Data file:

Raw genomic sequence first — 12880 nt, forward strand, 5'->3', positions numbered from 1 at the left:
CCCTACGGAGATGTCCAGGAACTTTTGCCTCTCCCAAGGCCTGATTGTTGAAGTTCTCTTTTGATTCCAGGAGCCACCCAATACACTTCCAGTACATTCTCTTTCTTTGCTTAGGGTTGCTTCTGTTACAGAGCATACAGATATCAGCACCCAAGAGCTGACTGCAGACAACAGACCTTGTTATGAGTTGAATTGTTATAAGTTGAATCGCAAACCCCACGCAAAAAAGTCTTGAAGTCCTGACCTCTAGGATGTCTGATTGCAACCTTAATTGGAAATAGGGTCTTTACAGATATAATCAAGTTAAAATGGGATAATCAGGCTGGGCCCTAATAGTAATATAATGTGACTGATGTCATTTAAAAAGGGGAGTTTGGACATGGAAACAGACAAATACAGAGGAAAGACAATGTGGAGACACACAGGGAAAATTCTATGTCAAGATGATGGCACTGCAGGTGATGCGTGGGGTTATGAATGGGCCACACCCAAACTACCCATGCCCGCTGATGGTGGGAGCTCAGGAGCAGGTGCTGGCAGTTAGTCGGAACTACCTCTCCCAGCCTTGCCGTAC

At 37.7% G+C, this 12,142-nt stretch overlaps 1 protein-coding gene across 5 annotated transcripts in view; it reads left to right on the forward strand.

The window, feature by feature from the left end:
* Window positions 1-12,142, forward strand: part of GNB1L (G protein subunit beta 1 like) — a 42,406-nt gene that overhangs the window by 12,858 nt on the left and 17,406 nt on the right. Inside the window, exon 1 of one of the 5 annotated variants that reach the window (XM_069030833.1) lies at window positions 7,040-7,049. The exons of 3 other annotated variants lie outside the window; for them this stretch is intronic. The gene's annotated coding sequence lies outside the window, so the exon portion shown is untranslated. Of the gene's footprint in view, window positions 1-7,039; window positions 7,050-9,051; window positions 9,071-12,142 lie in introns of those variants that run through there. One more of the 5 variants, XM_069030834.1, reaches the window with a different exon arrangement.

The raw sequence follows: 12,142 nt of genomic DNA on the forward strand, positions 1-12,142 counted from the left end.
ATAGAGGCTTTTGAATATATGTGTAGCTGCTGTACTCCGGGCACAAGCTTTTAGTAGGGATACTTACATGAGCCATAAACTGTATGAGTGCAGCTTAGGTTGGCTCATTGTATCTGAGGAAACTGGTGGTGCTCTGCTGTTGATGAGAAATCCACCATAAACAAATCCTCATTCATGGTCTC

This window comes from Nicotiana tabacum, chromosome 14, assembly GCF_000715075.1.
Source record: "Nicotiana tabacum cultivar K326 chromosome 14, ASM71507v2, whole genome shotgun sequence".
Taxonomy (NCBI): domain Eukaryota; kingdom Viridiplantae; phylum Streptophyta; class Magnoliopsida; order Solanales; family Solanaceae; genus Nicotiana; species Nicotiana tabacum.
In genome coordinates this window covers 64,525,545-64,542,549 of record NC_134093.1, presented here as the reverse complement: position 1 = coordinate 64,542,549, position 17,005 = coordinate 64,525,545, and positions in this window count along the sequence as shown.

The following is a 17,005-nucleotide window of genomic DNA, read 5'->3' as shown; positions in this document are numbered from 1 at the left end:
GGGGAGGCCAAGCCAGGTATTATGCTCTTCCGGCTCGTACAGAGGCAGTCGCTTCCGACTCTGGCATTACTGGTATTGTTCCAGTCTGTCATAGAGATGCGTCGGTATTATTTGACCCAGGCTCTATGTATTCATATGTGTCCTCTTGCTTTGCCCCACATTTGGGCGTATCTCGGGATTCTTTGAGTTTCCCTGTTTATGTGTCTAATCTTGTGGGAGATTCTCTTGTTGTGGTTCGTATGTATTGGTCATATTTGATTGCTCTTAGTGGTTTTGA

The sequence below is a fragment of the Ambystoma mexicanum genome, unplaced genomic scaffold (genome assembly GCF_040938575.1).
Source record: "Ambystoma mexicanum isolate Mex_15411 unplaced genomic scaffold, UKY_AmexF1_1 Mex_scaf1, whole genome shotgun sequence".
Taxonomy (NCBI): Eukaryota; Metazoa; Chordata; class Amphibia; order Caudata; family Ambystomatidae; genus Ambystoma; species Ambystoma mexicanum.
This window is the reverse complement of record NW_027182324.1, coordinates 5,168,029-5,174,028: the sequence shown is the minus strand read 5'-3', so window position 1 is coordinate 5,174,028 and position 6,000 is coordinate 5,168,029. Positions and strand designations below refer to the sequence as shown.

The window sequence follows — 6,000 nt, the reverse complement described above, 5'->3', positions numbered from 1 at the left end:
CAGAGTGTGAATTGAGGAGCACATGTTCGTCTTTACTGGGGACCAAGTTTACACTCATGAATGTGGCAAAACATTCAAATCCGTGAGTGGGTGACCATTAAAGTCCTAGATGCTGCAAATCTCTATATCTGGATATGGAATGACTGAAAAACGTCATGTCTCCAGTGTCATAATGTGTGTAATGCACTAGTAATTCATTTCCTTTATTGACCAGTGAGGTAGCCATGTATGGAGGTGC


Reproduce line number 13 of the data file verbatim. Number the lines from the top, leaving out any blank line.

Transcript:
GGGGAGGCCAAGCCAGGTATTATGCTCTTCCGGCTCGTACAGAGGCAGTCGCTTCCGACTCTGGCATTACTGGTATTGTTCCAGTCTGTCATAGAGATGCGTCGGTATTATTTGACCCAGGCTCTATGTATTCATATGTGTCCTCTTGCTTTGCCCCACATTTGGGCGTATCTCGGGATTCTTTGAGTTTCCCTGTTTATGTGTCTAATCTTGTGGGAGATTCTCTTGTTGTGGTTCGTATGTATTGGTCATATTTGATTGCTCTTAGTGGTTTTGA